Victims of the U.S. airstrike on the Doctors Without Borders hospital in Kunduz receive treatment at the Mazar-e-Sharif Regional Hospital in Balkh, Afghanistan, on Sunday. Anadolu Agency AFP/Getty

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President Obama apologized Wednesday to Doctors Without Borders for the bombing that “mistakenly struck” an Afghan hospital over the weekend.

Press secretary Josh Earnest told reporters Wednesday that Obama called Joanne Liu, the head of the medical-aid organization, to send his condolences and apologize for what the American commander in Afghanistan, Gen. John F. Campbell, described Tuesday as a mistake.

Earnest said that Obama “believed it was appropriate” to “own up to our mistakes … so that we can learn from this incident.”

But just one day before, Earnest assured reporters that any apology would be contingent upon the completion of investigations by the Defense Department and NATO, as well as the U.S. and Afghanistan investigations.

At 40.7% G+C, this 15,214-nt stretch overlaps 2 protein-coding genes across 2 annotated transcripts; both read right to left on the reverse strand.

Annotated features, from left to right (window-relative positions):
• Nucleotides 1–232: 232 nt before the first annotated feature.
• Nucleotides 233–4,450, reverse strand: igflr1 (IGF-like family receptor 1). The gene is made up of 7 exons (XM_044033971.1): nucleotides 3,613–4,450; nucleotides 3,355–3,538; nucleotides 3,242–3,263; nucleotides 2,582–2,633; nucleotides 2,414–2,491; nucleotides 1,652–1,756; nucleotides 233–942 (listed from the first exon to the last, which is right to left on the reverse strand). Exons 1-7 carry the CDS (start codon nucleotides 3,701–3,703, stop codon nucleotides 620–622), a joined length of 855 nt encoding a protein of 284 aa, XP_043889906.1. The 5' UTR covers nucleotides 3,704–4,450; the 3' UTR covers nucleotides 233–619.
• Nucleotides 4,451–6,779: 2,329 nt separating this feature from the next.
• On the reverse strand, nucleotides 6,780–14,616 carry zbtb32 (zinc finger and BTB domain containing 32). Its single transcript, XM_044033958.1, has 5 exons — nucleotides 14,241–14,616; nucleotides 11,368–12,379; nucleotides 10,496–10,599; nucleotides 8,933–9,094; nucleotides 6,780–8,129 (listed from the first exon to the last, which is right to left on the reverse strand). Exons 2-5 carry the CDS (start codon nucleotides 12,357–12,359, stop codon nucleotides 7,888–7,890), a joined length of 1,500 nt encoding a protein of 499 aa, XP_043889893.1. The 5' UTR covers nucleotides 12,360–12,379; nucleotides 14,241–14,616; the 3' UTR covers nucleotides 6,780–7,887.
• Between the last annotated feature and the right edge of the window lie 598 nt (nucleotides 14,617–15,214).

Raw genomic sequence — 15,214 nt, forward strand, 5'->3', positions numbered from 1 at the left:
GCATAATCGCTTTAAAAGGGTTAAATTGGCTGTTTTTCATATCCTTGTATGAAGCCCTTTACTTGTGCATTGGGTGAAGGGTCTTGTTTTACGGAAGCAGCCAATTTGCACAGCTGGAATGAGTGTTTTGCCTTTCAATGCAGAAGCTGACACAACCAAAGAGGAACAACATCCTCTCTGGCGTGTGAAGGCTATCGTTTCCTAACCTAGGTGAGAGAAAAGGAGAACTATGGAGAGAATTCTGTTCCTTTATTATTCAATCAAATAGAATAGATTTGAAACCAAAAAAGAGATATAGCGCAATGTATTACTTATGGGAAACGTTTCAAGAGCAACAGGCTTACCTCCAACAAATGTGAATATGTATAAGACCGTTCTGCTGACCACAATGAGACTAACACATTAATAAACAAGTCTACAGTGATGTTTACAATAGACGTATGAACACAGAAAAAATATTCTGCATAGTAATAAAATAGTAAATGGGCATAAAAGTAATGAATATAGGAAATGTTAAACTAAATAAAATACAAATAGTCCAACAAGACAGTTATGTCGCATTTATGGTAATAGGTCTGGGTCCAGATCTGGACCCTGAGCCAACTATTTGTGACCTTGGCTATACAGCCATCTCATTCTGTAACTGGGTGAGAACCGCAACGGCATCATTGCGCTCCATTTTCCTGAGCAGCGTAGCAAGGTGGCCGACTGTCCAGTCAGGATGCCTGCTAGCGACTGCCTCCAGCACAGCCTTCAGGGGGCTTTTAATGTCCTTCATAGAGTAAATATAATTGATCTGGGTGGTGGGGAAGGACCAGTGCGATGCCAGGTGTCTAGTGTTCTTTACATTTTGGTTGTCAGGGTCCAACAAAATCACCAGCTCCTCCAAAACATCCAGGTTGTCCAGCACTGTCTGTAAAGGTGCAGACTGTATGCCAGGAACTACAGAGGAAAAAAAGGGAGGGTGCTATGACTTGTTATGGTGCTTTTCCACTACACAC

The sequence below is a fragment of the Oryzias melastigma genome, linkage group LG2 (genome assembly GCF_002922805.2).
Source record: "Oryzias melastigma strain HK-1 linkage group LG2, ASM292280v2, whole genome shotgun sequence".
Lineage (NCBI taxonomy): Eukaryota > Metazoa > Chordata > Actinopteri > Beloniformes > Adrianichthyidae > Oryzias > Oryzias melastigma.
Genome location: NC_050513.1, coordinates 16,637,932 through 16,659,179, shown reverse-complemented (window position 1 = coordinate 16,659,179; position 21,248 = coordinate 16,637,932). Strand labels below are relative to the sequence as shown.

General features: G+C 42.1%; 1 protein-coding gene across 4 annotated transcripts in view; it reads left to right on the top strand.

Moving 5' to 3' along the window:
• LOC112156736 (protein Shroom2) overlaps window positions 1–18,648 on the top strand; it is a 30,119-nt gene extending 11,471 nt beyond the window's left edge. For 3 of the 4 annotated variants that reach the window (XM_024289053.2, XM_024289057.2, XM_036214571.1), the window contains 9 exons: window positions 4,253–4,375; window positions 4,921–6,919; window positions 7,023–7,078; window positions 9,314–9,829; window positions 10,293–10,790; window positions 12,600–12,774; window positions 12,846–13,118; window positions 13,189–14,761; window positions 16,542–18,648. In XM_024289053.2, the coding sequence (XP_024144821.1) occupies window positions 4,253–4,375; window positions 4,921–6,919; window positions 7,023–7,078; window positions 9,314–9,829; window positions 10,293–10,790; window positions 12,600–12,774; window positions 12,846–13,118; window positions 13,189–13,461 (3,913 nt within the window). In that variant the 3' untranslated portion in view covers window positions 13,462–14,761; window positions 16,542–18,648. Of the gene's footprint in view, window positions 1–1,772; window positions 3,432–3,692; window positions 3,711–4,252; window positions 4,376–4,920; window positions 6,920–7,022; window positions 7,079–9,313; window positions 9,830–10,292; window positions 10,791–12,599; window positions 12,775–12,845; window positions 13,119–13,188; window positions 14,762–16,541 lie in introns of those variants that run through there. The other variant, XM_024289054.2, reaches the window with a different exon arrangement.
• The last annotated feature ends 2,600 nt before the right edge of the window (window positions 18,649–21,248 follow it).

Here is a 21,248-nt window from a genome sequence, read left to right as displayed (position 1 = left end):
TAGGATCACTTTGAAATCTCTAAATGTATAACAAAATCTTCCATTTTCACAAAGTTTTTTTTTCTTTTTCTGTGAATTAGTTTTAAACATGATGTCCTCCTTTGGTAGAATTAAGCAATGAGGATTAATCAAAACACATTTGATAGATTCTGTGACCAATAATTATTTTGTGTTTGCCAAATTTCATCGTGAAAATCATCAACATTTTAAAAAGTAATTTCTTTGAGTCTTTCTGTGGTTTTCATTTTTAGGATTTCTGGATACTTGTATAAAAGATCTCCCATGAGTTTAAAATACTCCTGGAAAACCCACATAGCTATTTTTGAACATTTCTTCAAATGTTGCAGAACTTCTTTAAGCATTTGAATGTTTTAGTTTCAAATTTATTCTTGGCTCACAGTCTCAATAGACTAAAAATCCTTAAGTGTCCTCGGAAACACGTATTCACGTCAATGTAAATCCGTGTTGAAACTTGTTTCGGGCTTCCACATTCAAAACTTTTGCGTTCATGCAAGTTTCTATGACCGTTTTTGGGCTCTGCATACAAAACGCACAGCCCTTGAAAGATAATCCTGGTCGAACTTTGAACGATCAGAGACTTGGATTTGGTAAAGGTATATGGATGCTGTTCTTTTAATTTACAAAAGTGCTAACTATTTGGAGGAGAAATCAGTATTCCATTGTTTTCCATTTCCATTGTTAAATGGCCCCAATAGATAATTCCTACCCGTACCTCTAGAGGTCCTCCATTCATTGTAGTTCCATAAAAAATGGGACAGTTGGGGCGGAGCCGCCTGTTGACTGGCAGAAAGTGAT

“There’s no denying that what has transpired here is a profound tragedy for many of the reasons that you have cited,” he told reporters Tuesday. “But before I go further than that, I do want these investigators to collect all the available information to try to learn exactly what happened and provide the full accounting that the president has asked for.

Obama also called Afghan President Ashraf Ghani to reiterate the U.S. commitment to a strong relationship with the Afghan government, Earnest said.

On Tuesday, Campbell told the Senate Armed Services Committee that the bombing was a mistake. “We would never intentionally target a protected medical facility.”

This article is from the archive of our partner National Journal.

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